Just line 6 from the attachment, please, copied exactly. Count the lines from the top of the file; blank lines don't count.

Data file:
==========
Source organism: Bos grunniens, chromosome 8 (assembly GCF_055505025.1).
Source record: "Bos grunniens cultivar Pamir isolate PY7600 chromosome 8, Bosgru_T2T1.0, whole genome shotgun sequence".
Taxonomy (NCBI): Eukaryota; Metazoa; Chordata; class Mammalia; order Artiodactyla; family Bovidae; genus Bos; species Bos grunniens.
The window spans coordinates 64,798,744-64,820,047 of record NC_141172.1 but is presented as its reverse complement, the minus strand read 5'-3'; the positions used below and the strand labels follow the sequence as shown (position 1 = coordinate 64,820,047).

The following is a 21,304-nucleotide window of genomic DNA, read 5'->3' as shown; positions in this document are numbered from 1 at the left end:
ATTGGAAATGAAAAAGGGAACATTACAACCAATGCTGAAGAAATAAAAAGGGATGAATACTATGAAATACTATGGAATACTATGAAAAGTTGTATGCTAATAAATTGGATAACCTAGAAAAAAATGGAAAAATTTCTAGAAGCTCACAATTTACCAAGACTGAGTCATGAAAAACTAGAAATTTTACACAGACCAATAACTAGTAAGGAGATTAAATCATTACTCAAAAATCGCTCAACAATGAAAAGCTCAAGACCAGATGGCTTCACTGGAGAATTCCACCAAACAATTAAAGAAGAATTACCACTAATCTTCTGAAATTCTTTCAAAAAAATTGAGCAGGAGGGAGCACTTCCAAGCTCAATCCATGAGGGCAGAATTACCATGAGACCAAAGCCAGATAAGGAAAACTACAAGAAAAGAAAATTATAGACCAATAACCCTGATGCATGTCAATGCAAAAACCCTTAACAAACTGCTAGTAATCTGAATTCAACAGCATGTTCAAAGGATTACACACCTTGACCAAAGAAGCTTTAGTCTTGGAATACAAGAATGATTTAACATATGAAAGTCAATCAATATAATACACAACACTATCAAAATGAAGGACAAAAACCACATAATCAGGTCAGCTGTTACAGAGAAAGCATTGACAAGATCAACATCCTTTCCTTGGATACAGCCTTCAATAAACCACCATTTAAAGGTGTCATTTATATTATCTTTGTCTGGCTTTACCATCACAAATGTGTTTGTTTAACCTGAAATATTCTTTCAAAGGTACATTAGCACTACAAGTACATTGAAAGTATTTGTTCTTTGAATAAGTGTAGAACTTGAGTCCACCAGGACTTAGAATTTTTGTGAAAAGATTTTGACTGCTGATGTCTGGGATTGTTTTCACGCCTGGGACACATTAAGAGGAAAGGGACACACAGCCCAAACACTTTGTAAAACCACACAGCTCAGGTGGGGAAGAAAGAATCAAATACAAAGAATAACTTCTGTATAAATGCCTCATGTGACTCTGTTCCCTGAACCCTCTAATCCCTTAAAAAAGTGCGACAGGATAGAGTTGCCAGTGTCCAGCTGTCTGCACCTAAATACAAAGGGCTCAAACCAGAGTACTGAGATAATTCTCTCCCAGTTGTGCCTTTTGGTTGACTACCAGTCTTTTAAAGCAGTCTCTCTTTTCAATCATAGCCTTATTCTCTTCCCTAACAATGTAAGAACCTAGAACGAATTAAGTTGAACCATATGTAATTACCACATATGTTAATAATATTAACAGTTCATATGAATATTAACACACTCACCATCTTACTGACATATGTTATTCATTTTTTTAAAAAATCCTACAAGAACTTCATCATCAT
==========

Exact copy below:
ATTGGAAATGAAAAAGGGAACATTACAACCAATGCTGAAGAAATAAAAAGGGATGAATACTATGAAATACTATGGAATACTATGAAAAGTTGTATGCTAATAAATTGGATAACCTAGAAAAAAATGGAAAAATTTCTAGAAGCTCACAATTTACCAAGACTGAGTCATGAAAAACTAGAAATTTTACACAGACCAATAACTAGTAAGGAGATTAAATCATTACTCAAAAATCGCTCAACAATGAAAAGCTCAAGACCAGATGGCTTCACTGGAGAATTCCACCAAACAATTAAAGAAGAATTACCACTAATCTTCTGAAATTCTTTCAAAAAAATTGAGCAGGAGGGAGCACTTCCAAGCTCAATCCATGAGGGCAGAATTACCATGAGACCAAAGCCAGATAAGGAAAACTACAAGAAAAGAAAATTATAGACCAATAACCCTGATGCATGTCAATGCAAAAACCCTTAACAAACTGCTAGTAATCTGAATTCAACAGCATGTTCAAAGGATTACACACCTTGACCAAAGAAGCTTTAGTCTTGGAATACAAGAATGATTTAACATATGAAAGTCAATCAATATAATACACAACACTATCAAAATGAAGGACAAAAACCACATAATCAGGTCAGCTGTTACAGAGAAAGCATTGACAAGATCAACATCCTTTCCTTGGATACAGCCTTCAATAAACCACCATTTAAAGGTGTCATTTATATTATCTTTGTCTGGCTTTACCATCACAAATGTGTTTGTTTAACCTGAAATATTCTTTCAAAGGTACATTAGCACTACAAGTACATTGAAAGTATTTGTTCTTTGAATAAGTGTAGAACTTGAGTCCACCAGGACTTAGAATTTTTGTGAAAAGATTTTGACTGCTGATGTCTGGGATTGTTTTCACGCCTGGGACACATTAAGAGGAAAGGGACACACAGCCCAAACACTTTGTAAAACCACACAGCTCAGGTGGGGAAGAAAGAATCAAATACAAAGAATAACTTCTGTATAAATGCCTCATGTGACTCTGTTCCCTGAACCCTCTAATCCCTTAAAAAAGTGCGACAGGATAGAGTTGCCAGTGTCCAGCTGTCTGCACCTAAATACAAAGGGCTCAAACCAGAGTACTGAGATAATTCTCTCCCAGTTGTGCCTTTTGGTTGACTACCAGTCTTTTAAAGCAGTCTCTCTTTTCAATCATAGCCTTATTCTCTTCCCTAACAATGTAAGAACCTAGAACGAATTAAGTTGAACCATATGTAATTACCACATATGTTAATAATATTAACAGTTCATATGAATATTAACACACTCACCATCTTACTGACATATGTTATTCATTTTTTTAAAAAATCCTACAAGAACTTCATCATCAT